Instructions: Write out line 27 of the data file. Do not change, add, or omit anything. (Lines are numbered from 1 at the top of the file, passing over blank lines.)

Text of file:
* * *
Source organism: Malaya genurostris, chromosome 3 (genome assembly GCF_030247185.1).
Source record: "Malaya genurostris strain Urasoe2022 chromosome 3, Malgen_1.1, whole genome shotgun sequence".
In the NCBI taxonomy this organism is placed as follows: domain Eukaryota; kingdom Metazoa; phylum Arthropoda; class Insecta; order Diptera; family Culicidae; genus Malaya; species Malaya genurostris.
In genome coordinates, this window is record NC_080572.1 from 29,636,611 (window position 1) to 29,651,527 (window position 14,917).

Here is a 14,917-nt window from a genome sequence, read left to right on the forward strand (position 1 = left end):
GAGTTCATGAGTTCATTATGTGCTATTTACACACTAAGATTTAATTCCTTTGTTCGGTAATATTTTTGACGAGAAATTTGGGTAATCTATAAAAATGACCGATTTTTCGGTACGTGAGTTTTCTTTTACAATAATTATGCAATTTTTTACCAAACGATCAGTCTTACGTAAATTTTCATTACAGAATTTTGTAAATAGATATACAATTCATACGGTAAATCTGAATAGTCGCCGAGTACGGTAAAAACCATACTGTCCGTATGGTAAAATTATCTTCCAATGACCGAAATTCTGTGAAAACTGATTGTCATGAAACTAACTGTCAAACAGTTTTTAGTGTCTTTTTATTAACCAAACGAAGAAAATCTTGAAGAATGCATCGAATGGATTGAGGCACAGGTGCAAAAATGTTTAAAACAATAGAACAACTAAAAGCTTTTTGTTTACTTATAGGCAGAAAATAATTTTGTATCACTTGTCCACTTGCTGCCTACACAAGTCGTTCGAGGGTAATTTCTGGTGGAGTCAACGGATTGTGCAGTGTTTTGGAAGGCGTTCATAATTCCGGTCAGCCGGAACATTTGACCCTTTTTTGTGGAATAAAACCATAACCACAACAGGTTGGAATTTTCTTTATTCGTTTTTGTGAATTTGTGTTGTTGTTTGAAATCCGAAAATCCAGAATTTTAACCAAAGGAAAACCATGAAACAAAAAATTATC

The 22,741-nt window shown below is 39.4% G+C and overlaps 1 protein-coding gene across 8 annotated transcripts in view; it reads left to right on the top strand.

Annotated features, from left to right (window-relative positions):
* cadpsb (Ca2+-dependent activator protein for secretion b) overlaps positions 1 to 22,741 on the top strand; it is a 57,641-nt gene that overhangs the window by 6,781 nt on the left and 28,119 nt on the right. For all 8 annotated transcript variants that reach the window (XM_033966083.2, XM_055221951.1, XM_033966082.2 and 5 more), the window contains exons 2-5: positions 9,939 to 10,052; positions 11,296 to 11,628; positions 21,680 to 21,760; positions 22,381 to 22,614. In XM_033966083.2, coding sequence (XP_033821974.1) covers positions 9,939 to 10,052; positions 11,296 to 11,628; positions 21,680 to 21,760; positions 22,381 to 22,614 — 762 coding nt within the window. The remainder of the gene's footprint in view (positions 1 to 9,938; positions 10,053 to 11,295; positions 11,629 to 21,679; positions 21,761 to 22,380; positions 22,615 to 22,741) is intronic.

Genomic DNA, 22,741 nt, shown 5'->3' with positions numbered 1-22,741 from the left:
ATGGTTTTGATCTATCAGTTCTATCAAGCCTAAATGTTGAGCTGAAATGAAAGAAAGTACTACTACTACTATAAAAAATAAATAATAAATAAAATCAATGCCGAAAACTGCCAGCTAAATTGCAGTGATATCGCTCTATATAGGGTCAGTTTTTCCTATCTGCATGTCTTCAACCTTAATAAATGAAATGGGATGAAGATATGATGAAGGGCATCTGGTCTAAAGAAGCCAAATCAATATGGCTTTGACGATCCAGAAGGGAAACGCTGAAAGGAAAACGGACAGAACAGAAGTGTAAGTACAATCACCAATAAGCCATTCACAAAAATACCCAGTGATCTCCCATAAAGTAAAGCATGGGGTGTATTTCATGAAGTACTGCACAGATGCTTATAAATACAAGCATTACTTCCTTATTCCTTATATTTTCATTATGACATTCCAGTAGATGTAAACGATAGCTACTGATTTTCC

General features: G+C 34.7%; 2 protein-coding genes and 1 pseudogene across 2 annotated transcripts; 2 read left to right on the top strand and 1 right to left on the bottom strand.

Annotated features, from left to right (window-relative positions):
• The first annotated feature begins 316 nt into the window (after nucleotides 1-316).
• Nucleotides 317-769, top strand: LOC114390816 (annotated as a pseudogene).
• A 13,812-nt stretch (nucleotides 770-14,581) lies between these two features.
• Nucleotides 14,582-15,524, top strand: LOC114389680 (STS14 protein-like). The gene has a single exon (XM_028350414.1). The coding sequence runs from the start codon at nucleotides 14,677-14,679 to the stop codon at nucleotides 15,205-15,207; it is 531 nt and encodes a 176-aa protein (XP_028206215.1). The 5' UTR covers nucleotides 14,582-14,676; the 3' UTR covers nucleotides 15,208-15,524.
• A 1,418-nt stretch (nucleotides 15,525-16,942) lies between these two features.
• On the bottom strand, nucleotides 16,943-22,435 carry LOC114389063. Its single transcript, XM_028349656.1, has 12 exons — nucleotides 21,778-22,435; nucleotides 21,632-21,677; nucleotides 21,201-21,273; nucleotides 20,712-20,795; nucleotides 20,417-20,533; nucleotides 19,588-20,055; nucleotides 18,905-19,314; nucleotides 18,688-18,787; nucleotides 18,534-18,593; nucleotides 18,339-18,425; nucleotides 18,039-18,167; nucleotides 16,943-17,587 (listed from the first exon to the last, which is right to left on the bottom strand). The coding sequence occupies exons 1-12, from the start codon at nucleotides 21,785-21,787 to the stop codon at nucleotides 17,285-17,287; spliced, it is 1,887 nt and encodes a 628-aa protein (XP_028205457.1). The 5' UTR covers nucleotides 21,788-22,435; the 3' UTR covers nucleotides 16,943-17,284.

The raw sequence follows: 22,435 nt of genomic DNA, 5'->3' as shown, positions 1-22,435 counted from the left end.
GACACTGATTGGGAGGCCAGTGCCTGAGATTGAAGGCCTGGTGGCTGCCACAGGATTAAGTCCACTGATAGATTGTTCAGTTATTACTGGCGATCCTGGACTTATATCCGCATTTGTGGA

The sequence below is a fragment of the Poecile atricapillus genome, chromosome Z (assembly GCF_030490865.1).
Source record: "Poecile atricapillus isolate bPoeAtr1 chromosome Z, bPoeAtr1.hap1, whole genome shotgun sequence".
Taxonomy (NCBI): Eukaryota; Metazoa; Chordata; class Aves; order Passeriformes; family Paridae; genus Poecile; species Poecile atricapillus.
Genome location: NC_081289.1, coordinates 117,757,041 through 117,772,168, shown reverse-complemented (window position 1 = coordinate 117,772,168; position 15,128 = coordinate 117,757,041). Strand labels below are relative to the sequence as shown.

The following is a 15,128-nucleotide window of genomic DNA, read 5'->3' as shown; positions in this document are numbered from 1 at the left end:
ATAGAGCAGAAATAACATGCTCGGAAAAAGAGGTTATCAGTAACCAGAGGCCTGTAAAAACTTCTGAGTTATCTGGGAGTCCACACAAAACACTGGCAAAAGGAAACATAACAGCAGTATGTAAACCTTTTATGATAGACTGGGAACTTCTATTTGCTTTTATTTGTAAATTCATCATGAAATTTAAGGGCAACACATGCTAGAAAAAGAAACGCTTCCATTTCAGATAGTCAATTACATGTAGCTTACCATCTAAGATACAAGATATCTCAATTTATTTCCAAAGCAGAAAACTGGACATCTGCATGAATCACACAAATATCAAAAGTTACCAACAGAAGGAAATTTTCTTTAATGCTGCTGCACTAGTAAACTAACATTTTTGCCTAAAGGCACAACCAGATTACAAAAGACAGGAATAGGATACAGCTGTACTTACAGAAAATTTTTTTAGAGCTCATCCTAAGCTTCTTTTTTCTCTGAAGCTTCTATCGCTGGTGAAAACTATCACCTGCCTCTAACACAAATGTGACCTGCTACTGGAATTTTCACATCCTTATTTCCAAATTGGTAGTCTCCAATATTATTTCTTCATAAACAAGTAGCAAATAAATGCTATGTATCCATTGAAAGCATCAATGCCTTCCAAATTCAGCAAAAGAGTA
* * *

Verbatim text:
ATAGAGCAGAAATAACATGCTCGGAAAAAGAGGTTATCAGTAACCAGAGGCCTGTAAAAACTTCTGAGTTATCTGGGAGTCCACACAAAACACTGGCAAAAGGAAACATAACAGCAGTATGTAAACCTTTTATGATAGACTGGGAACTTCTATTTGCTTTTATTTGTAAATTCATCATGAAATTTAAGGGCAACACATGCTAGAAAAAGAAACGCTTCCATTTCAGATAGTCAATTACATGTAGCTTACCATCTAAGATACAAGATATCTCAATTTATTTCCAAAGCAGAAAACTGGACATCTGCATGAATCACACAAATATCAAAAGTTACCAACAGAAGGAAATTTTCTTTAATGCTGCTGCACTAGTAAACTAACATTTTTGCCTAAAGGCACAACCAGATTACAAAAGACAGGAATAGGATACAGCTGTACTTACAGAAAATTTTTTTAGAGCTCATCCTAAGCTTCTTTTTTCTCTGAAGCTTCTATCGCTGGTGAAAACTATCACCTGCCTCTAACACAAATGTGACCTGCTACTGGAATTTTCACATCCTTATTTCCAAATTGGTAGTCTCCAATATTATTTCTTCATAAACAAGTAGCAAATAAATGCTATGTATCCATTGAAAGCATCAATGCCTTCCAAATTCAGCAAAAGAGTA